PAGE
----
A few weeks ago, my daughter and I ventured downtown on a crisp Saturday morning for coffee and a bit of shopping.
The coffee spot was Bodacious Brew — a part of Block 42 on Main Street. The Studer family was the driving force behind taking an underutilized property downtown and bringing it back to life. They’ve done it in other communities and knocked it out of the park in Janesville. It’s been a breath of fresh air on North Main Street.
Between our first and second sips of coffee I asked my 19-year-old; “Is there anything missing in downtown?” I respect her opinions. She’s decided to continue to call Janesville home and I am fairly certain will do so after her professional training is over.
The next 30 minutes was a fascinating discussion. Our coffee went from a dad and daughter catch-up to a single-person focus group.
Her comments weren’t critical, but critiquing. Her questions were not judgmental, but inquisitive. Bottom line, my Gen Z kid is pleased with the service amenities that have opened downtown in the last five years. She likes the coffee selection — a big deal with the kids these days.
But she knows in order for downtown to thrive we need consistent traffic not dependent on a special at a restaurant or a Festival Street activity to drive footsteps. Downtown needs to stand on its own.
I asked, “What’s the one thing? What is needed?”
Those were tough questions. We paused a bit while we discussed the customer experience at Bodacious — which we shared with Mr. Studer and his team downtown.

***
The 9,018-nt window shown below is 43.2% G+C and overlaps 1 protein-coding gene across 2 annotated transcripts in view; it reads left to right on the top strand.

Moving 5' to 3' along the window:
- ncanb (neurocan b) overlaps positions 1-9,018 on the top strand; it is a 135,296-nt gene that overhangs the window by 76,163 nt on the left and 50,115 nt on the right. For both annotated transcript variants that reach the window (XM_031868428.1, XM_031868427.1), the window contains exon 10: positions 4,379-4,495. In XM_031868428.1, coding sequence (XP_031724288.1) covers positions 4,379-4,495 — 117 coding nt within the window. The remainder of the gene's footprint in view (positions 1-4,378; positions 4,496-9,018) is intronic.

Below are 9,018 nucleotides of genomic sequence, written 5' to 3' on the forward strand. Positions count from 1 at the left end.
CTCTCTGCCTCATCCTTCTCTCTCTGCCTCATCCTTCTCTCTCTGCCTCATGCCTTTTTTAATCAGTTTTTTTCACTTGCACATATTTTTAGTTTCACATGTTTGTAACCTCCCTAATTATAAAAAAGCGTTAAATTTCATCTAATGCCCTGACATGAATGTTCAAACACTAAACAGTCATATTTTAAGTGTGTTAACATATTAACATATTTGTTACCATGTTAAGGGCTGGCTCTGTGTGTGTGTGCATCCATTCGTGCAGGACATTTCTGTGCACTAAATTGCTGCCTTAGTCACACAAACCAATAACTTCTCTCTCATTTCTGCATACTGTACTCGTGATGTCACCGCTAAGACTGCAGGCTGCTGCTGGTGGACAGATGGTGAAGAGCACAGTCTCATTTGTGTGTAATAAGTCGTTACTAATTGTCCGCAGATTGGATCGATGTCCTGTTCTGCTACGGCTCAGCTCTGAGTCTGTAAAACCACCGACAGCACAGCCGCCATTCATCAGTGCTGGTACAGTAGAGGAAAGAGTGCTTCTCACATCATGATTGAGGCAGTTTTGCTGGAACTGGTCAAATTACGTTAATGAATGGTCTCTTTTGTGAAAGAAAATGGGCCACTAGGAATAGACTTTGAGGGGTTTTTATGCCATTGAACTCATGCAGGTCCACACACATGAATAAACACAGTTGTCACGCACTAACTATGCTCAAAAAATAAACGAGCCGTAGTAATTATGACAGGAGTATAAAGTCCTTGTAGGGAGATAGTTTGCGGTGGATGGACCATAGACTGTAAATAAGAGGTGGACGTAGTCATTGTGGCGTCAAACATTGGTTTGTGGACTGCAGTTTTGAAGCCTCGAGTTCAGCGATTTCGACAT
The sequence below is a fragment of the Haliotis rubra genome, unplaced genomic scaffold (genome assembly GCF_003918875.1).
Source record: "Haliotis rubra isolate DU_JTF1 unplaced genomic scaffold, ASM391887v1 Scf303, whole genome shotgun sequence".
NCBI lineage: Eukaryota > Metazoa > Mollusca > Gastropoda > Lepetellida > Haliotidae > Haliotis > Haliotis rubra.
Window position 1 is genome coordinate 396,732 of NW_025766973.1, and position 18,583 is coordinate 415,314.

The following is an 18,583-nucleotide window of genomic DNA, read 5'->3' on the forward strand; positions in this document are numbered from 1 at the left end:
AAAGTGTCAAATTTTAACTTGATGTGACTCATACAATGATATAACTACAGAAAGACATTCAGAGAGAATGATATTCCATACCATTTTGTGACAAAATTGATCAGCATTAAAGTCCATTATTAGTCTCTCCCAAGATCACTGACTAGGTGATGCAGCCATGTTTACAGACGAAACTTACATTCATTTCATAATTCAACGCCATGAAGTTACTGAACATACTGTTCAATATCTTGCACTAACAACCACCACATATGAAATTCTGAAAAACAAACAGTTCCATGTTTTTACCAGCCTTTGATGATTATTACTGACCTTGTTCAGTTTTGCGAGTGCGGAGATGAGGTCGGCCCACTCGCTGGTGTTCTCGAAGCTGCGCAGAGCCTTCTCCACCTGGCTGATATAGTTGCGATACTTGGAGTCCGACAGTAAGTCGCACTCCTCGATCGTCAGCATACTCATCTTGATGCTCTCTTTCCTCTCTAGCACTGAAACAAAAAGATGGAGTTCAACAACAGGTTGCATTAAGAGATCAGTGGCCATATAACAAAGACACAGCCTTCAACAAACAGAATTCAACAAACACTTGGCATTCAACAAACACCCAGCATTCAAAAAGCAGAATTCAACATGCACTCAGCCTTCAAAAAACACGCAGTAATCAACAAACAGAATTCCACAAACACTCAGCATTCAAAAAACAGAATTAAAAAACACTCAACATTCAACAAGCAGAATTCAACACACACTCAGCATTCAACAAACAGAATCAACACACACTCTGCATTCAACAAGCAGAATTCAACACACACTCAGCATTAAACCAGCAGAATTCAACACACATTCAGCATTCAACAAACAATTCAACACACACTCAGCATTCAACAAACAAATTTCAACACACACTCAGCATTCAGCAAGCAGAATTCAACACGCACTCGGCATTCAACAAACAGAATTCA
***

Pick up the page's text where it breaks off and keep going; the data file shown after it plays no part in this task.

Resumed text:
Finally — an answer. Apartments. Affordable, but you have to have amenities to draw that easy lease sign a few seconds off the interstate on Myrtle Way. There isn’t one place that came to mind when pitting Myrtle Way to anywhere downtown that Saturday morning.
We have much needed low-income housing on Jackson Street, a cool space at the old Marshall, the old Cotton Mill is getting a facelift, and a renovation is in-progress at the Monterey. Can they compete with new places close to the interstate? That’s a tough sell.
Are there opportunities? We saw a few spaces. There’s green space on Festival Street and a large spot between the senior center and the library.
Why did the conversation eventually land on apartments? My daughter understands that in order for a downtown to not only survive, but thrive, residents need to go downtown. The operative word is need. If a younger generation can find the amenities needed, they won’t have to drive to many places. They will be able to walk and support those restaurants, coffee shops, and dare I write — even a grocery store downtown.
Our coffee catch-ups are fun and I generally learn more from her than she does from me. I certainly did a few Saturday’s ago. Give our next generation a reason to not only explore downtown but call it home. What’s the “one thing” needed in your mind for downtown Janesville to thrive?